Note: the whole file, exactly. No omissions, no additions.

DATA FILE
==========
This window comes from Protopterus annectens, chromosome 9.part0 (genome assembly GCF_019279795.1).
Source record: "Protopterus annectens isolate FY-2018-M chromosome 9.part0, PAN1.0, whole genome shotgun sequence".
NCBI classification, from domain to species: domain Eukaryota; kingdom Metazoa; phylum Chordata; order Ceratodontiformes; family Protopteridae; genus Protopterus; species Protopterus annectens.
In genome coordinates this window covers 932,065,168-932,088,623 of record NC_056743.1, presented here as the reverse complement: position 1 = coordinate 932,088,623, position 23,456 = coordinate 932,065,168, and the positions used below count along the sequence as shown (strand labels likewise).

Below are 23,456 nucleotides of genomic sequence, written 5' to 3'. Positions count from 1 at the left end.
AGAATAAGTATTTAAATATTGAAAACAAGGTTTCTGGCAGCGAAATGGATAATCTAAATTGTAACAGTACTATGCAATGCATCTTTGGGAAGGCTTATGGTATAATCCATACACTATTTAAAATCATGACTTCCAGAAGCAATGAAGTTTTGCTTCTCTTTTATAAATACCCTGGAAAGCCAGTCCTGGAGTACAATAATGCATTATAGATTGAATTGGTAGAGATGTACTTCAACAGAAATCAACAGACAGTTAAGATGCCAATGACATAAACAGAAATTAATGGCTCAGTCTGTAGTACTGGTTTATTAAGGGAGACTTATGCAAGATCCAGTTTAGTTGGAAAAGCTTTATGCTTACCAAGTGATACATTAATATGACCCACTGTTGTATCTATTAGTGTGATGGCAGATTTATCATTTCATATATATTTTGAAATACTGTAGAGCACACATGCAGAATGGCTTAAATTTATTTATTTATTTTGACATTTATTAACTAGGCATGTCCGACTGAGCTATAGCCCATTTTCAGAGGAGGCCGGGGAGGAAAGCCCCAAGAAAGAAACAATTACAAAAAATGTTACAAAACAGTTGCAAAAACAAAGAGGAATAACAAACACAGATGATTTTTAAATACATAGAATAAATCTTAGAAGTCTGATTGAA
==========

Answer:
This window comes from Protopterus annectens, chromosome 9.part0 (genome assembly GCF_019279795.1).
Source record: "Protopterus annectens isolate FY-2018-M chromosome 9.part0, PAN1.0, whole genome shotgun sequence".
NCBI classification, from domain to species: domain Eukaryota; kingdom Metazoa; phylum Chordata; order Ceratodontiformes; family Protopteridae; genus Protopterus; species Protopterus annectens.
In genome coordinates this window covers 932,065,168-932,088,623 of record NC_056743.1, presented here as the reverse complement: position 1 = coordinate 932,088,623, position 23,456 = coordinate 932,065,168, and the positions used below count along the sequence as shown (strand labels likewise).

Below are 23,456 nucleotides of genomic sequence, written 5' to 3'. Positions count from 1 at the left end.
AGAATAAGTATTTAAATATTGAAAACAAGGTTTCTGGCAGCGAAATGGATAATCTAAATTGTAACAGTACTATGCAATGCATCTTTGGGAAGGCTTATGGTATAATCCATACACTATTTAAAATCATGACTTCCAGAAGCAATGAAGTTTTGCTTCTCTTTTATAAATACCCTGGAAAGCCAGTCCTGGAGTACAATAATGCATTATAGATTGAATTGGTAGAGATGTACTTCAACAGAAATCAACAGACAGTTAAGATGCCAATGACATAAACAGAAATTAATGGCTCAGTCTGTAGTACTGGTTTATTAAGGGAGACTTATGCAAGATCCAGTTTAGTTGGAAAAGCTTTATGCTTACCAAGTGATACATTAATATGACCCACTGTTGTATCTATTAGTGTGATGGCAGATTTATCATTTCATATATATTTTGAAATACTGTAGAGCACACATGCAGAATGGCTTAAATTTATTTATTTATTTTGACATTTATTAACTAGGCATGTCCGACTGAGCTATAGCCCATTTTCAGAGGAGGCCGGGGAGGAAAGCCCCAAGAAAGAAACAATTACAAAAAATGTTACAAAACAGTTGCAAAAACAAAGAGGAATAACAAACACAGATGATTTTTAAATACATAGAATAAATCTTAGAAGTCTGATTGAA